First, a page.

Future work is being directed to increase the sensitivity and selectivity of this class of chemosensors. Selectivity can be achieved by synthetically introdution different amino groups to the polymer system. The extent of fluorescence enhancement of the polymer depends on how efficiently the PET process is "switched off". This is a function of the lowering of HOMO energy levels upon binding cations. Given the different association constants between the cations and the amino receptors, the related coordination to different cations will also be investigated. We also reduced the percentage loading of receptors along the conjugated polymer backbone. Theoretically, the fluorescence of the polymer could be changed from a complete "on" state to a complete "off" state by adding a very small amount of cation, which cannot be achieved in small molecule sensors. Each of these new systems has been be characterized by NMR, elemental analysis and the fluorescence enhancement has been evaluated against Hg2+, Zn2+, H+, et al.
Dye Sensitized Solar Cells (DSSC) use an inorganic dye, typically a ruthenium (II) polypyridine complex, which acts as an absorber to excite an electron from the HOMO to the LUMO. The other layers of the device help separate this pair for energy generation. Typically the layers used in a DSSC include an electron conducting layer (usually TiO2 or ZnO), a liquid hole conduction layer (usually I-/I3- ), a transparent electrode (usually indium tin oxide), and a metal counter electrode.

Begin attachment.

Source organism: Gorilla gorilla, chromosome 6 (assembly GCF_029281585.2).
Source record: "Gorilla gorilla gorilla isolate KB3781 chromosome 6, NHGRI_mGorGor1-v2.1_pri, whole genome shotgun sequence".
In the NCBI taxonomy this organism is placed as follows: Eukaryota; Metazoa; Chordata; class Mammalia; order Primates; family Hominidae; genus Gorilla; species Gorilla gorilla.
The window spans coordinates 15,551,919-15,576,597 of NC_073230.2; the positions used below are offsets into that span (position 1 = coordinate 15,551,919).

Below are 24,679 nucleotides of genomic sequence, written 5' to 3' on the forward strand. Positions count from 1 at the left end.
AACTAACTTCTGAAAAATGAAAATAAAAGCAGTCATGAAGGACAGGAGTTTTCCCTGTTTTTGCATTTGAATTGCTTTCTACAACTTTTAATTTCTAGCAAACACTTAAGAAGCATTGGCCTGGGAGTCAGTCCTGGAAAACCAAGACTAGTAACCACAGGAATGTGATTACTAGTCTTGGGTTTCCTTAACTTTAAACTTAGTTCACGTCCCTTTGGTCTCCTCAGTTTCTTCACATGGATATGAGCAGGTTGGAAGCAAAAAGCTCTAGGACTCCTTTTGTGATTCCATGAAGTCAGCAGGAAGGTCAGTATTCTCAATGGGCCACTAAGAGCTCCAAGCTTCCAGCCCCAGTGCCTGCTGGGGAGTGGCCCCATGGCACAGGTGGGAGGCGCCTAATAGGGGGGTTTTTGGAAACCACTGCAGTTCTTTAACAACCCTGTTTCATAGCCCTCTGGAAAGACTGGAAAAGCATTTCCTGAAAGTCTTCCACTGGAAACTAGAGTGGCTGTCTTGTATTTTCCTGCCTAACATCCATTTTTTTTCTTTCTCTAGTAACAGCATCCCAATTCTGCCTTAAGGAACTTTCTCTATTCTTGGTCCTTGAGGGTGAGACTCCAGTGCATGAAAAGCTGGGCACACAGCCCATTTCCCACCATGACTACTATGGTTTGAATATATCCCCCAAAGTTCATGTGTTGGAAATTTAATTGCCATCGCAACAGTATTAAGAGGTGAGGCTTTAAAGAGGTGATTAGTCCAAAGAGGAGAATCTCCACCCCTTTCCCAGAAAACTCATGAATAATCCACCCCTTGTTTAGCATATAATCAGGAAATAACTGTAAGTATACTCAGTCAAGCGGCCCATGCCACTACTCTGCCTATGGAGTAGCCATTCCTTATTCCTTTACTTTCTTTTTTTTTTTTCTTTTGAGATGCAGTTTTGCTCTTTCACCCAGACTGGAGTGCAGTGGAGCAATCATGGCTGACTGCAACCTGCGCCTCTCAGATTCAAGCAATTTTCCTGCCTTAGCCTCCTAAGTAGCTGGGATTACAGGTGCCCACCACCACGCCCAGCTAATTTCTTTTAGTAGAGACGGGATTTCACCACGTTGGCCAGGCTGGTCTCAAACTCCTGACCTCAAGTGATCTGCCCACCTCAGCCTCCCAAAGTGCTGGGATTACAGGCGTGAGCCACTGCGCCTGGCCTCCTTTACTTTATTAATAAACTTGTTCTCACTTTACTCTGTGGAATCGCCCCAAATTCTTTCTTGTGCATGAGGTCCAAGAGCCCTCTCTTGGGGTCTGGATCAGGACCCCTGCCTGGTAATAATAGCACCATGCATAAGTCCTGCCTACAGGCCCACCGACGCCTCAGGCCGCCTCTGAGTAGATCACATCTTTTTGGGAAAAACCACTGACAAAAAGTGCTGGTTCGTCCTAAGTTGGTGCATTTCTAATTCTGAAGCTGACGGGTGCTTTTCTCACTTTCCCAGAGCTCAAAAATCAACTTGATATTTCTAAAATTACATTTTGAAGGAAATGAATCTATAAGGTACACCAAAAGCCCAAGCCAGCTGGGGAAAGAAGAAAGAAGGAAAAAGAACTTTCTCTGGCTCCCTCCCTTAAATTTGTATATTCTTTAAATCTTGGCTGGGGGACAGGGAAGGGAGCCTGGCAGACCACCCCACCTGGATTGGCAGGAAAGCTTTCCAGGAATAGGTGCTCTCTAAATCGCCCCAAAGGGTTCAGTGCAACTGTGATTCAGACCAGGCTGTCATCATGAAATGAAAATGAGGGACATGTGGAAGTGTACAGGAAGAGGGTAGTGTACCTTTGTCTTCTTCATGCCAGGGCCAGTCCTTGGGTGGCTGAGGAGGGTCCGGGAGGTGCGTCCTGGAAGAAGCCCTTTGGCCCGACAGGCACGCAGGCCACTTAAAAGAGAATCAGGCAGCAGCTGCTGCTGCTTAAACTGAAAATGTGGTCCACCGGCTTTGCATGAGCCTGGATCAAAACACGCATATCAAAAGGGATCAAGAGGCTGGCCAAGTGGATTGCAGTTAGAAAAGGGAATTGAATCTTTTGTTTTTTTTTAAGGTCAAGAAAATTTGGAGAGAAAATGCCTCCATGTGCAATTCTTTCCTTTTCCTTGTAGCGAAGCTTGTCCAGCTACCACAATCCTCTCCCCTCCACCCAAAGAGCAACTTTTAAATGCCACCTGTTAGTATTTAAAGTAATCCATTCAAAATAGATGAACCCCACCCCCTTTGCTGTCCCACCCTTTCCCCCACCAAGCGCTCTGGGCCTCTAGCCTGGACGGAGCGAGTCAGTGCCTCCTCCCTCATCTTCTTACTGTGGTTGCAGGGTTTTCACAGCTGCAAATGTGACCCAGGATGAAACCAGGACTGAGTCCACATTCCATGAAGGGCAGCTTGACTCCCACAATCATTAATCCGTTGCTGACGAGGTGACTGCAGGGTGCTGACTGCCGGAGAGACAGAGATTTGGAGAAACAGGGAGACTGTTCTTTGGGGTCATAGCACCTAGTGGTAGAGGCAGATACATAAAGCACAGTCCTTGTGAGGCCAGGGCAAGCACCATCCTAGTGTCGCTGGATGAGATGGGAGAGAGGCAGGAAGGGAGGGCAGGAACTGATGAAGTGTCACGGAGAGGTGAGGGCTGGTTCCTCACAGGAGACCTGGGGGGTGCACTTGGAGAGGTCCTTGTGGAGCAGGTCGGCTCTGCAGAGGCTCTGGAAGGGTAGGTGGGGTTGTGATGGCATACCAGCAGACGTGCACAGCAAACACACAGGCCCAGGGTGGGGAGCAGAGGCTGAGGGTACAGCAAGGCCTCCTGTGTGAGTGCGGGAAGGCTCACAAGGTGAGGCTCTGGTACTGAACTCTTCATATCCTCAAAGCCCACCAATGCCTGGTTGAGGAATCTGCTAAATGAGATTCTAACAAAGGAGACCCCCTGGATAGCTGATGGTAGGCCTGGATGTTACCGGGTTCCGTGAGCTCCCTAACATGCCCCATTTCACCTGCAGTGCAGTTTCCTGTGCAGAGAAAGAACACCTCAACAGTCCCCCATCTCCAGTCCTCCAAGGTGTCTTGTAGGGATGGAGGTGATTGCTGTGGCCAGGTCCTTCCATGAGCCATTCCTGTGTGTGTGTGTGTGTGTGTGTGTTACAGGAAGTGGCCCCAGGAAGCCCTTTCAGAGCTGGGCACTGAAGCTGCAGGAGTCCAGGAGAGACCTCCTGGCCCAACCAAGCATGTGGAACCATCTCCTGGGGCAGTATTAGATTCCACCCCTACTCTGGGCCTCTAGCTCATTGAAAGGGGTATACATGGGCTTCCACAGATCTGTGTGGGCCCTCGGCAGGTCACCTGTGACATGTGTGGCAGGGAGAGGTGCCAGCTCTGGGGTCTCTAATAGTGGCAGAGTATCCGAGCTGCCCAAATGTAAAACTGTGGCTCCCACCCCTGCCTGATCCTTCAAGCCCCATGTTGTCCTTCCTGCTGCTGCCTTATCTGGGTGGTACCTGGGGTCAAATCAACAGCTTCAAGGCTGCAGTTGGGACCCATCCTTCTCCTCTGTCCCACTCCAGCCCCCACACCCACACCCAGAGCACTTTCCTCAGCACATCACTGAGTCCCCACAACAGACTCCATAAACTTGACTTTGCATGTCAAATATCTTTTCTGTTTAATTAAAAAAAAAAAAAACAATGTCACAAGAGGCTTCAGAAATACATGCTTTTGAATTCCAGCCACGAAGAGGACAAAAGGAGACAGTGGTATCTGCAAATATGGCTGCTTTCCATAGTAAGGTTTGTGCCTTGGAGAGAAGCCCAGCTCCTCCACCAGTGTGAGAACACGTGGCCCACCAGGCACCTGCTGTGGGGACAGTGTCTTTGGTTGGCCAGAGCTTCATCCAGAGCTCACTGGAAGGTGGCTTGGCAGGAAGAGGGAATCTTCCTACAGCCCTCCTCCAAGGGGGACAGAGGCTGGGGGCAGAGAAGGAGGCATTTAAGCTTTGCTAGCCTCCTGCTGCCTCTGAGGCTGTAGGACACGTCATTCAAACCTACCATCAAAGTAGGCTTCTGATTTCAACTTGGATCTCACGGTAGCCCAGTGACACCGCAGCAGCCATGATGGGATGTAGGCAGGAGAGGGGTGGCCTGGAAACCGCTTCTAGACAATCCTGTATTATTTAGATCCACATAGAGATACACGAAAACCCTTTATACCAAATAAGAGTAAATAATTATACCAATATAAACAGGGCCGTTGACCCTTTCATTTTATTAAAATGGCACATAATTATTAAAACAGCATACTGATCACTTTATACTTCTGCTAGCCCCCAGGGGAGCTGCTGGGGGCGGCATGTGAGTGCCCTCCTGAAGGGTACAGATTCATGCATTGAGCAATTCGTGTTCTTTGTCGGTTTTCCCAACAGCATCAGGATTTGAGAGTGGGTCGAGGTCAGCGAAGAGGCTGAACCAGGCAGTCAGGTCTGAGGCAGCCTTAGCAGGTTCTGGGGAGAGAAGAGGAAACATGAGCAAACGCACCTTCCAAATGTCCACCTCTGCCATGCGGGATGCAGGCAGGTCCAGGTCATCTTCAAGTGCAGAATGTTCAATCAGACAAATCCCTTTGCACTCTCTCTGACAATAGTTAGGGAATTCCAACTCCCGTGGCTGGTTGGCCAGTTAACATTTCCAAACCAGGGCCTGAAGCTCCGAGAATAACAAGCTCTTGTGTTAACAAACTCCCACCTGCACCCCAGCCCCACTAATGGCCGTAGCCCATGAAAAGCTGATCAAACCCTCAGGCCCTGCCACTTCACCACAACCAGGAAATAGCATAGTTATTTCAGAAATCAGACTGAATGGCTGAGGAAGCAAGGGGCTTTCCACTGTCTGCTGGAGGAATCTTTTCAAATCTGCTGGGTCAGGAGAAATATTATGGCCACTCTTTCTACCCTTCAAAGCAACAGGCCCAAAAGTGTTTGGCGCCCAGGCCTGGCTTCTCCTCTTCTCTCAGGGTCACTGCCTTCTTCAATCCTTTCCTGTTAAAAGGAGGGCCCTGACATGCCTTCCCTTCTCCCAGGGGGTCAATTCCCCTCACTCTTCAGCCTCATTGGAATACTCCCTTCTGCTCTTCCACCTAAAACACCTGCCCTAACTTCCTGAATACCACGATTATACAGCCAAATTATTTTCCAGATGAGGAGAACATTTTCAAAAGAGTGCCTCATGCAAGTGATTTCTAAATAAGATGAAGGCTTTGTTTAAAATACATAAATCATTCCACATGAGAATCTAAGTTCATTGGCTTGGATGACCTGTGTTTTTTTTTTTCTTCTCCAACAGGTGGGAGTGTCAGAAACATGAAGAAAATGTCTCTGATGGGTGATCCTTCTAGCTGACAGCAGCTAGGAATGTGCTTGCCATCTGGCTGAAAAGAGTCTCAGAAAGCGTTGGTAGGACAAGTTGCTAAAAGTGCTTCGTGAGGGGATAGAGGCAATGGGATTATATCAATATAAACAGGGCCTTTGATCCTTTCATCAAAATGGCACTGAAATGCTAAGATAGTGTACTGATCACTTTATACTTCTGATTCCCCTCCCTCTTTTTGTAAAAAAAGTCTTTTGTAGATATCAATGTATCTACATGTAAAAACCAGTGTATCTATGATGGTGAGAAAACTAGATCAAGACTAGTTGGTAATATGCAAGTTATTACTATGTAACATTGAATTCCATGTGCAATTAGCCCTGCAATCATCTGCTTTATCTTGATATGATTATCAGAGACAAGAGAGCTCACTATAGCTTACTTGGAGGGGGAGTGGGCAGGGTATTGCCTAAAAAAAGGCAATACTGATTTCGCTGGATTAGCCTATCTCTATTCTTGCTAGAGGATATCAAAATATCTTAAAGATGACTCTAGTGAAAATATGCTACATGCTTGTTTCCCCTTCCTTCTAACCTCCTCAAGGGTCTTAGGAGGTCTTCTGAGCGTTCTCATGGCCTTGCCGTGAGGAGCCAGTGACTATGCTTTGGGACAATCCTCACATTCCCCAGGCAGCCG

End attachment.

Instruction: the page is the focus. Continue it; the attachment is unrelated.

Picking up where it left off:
Vapor phased polymerized PEDOT as a hole conductor is incorporated within a bulk heterojunction comprised of the PEDOT, TiO2 porous electron conducting layer and ruthenium dyes. Here we will investigate PEDOTs ability to penetrate into the porous matrix of TiO2 to achieve a higher charge transfer rate in solid state-DSSC. We will determine the effect of the oxidants on the TiO2 layer and how this affects the overall efficiency. We will use cross section and scanning electron microscopy coupled with EDX to determine the polymerization extent, XPS to determine interactions between layers and the solar simulator to test the change in efficiencies as each layer is altered.